But there’s nothing in the pipeline, so let’s focus on his past music, which qualifies as medicine in this writer’s frazzled brain. Nothing rinses the mind cleaner of hatred and despair quite as well as this classic American anthem.

Part of Sly’s genius — and there are many parts — is his ability to make every second of a song into some kind of a hook. This one has dozens. The lyrics, the horns, the fabulous singing of his sister Rose and other band members. When he sings the title, it feels like a ball of fire has descended from the heavens. Then there’s the bass, one very insistent note, driving the whole song right down the middle of the road. It musically runs you over. Above it, things vary slightly, but for all intents and purposes, this is a one-chord song. When it ends, you realize you’ve heard something utterly perfect.

Sometimes I’m right and I can be wrong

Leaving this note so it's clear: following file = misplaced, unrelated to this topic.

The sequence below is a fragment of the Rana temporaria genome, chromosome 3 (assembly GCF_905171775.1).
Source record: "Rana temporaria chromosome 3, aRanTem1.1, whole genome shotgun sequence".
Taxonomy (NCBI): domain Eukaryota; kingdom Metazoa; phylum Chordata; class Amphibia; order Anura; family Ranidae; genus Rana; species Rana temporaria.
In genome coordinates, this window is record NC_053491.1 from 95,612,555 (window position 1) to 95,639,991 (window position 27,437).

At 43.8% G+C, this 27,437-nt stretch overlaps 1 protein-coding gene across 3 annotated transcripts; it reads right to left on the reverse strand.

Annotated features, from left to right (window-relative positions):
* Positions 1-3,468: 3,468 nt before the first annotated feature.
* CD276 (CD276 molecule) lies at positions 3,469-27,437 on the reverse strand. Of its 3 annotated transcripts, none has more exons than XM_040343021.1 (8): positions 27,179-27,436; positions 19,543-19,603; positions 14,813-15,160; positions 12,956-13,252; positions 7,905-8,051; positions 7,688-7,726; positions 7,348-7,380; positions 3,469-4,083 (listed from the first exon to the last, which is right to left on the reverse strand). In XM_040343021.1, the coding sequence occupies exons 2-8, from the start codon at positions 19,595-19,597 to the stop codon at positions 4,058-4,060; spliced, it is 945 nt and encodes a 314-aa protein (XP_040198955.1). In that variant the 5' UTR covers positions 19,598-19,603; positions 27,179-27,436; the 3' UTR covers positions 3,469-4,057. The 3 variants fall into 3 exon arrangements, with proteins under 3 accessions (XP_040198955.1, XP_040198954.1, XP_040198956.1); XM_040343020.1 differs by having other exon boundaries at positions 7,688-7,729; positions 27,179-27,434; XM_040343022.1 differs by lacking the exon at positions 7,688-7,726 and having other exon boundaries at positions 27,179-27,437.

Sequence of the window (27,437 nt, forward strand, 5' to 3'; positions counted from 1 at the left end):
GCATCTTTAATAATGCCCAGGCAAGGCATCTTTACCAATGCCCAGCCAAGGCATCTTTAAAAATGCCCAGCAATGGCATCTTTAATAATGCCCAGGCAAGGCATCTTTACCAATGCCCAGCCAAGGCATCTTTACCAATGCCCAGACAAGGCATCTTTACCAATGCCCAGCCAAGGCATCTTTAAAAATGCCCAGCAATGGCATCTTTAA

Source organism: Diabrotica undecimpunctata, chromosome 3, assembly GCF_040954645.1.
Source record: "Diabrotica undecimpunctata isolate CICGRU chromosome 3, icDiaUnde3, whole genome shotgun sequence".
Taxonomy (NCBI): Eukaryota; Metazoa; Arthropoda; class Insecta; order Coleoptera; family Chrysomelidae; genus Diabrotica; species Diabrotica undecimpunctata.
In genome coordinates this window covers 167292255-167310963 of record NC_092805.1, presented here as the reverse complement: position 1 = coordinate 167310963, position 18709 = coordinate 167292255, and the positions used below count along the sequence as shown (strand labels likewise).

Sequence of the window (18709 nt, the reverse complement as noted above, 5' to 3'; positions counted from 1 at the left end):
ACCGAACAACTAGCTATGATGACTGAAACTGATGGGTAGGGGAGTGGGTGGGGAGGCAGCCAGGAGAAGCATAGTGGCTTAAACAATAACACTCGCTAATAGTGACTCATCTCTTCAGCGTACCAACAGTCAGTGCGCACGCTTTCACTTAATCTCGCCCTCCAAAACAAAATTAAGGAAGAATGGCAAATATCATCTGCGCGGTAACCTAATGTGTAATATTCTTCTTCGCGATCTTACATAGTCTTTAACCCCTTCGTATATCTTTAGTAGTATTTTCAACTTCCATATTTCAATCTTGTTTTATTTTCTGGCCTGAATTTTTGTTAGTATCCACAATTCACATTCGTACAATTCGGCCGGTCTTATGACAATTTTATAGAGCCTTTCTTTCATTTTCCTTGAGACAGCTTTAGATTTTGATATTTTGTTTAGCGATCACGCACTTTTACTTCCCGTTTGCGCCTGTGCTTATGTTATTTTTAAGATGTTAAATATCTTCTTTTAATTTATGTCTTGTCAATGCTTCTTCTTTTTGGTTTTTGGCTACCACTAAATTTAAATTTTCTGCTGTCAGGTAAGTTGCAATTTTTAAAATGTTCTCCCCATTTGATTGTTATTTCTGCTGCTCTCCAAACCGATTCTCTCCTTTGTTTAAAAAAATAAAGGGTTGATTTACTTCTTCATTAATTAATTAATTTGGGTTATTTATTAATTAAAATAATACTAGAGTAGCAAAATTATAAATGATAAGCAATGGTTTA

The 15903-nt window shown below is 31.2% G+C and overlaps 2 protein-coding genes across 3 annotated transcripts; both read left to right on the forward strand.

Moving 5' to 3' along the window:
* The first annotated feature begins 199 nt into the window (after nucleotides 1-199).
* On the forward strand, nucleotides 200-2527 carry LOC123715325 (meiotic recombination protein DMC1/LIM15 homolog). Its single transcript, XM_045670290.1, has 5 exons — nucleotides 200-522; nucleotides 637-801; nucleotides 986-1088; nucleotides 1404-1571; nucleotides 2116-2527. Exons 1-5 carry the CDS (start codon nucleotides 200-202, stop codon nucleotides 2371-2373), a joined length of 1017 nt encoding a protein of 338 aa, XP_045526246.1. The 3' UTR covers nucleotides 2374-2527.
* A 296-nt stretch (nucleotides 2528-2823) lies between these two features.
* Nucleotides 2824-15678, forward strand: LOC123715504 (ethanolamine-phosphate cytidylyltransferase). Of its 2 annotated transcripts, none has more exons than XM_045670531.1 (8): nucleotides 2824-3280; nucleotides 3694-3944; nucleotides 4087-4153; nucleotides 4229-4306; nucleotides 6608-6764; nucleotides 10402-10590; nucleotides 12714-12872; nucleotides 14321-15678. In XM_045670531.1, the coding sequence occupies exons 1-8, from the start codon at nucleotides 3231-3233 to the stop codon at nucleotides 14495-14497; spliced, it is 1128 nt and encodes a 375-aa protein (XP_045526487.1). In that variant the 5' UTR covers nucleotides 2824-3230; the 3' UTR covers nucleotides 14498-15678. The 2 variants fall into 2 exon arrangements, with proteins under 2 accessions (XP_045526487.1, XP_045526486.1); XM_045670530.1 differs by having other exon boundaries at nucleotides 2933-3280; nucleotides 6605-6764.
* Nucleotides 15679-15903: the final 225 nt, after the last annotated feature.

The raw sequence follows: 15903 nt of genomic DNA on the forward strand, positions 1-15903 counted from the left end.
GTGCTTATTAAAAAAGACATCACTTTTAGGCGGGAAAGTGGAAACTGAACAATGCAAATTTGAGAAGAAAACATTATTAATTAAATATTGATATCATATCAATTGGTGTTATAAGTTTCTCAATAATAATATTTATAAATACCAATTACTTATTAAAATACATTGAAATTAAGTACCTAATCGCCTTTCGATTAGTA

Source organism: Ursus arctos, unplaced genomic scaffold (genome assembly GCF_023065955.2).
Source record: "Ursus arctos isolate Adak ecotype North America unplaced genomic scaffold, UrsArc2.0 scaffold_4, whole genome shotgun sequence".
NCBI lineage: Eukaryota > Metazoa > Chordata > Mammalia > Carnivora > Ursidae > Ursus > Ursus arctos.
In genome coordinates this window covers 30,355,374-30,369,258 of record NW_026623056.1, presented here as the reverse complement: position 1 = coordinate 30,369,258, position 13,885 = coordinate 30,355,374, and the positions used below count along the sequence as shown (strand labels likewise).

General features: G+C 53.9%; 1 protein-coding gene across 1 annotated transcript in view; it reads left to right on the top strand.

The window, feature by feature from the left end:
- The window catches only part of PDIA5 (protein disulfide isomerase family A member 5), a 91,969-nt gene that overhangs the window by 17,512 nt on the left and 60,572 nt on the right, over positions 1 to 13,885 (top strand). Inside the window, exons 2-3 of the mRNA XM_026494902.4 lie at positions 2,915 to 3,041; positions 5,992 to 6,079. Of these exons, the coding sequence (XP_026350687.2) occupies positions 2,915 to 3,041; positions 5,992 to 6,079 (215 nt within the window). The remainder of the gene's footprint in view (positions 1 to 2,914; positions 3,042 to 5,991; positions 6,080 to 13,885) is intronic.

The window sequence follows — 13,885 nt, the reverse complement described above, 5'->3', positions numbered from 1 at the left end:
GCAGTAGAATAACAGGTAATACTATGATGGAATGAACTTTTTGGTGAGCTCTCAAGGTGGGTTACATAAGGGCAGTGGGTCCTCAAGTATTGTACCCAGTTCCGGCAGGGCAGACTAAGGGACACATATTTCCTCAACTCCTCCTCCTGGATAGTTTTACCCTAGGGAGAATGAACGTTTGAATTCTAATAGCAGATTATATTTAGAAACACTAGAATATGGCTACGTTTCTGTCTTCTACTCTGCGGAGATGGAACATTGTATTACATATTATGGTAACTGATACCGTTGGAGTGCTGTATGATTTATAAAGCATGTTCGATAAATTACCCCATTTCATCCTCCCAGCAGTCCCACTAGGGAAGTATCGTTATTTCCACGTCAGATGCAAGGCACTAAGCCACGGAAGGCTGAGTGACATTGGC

My own beliefs are in my song
The butcher, the banker, the drummer and then
Makes no difference what group I’m in

I am everyday people, yeah yeah

There is a blue one who can’t accept the green one
For living with a fat one trying to be a skinny one
And different strokes for different folks
And so on and so on and scooby dooby doo

Oh sha sha we got to live together

I am no better and neither are you
We are the same whatever we do
You love me you hate me you know me and then
You can’t figure out the bag I’m in

I am everyday people, yeah yeah

There is a long hair that doesn’t like the short hair
For bein’ such a rich one that will not help the poor one
And different strokes for different folks
And so on and so on and scooby dooby doo

Oh sha sha we got to live together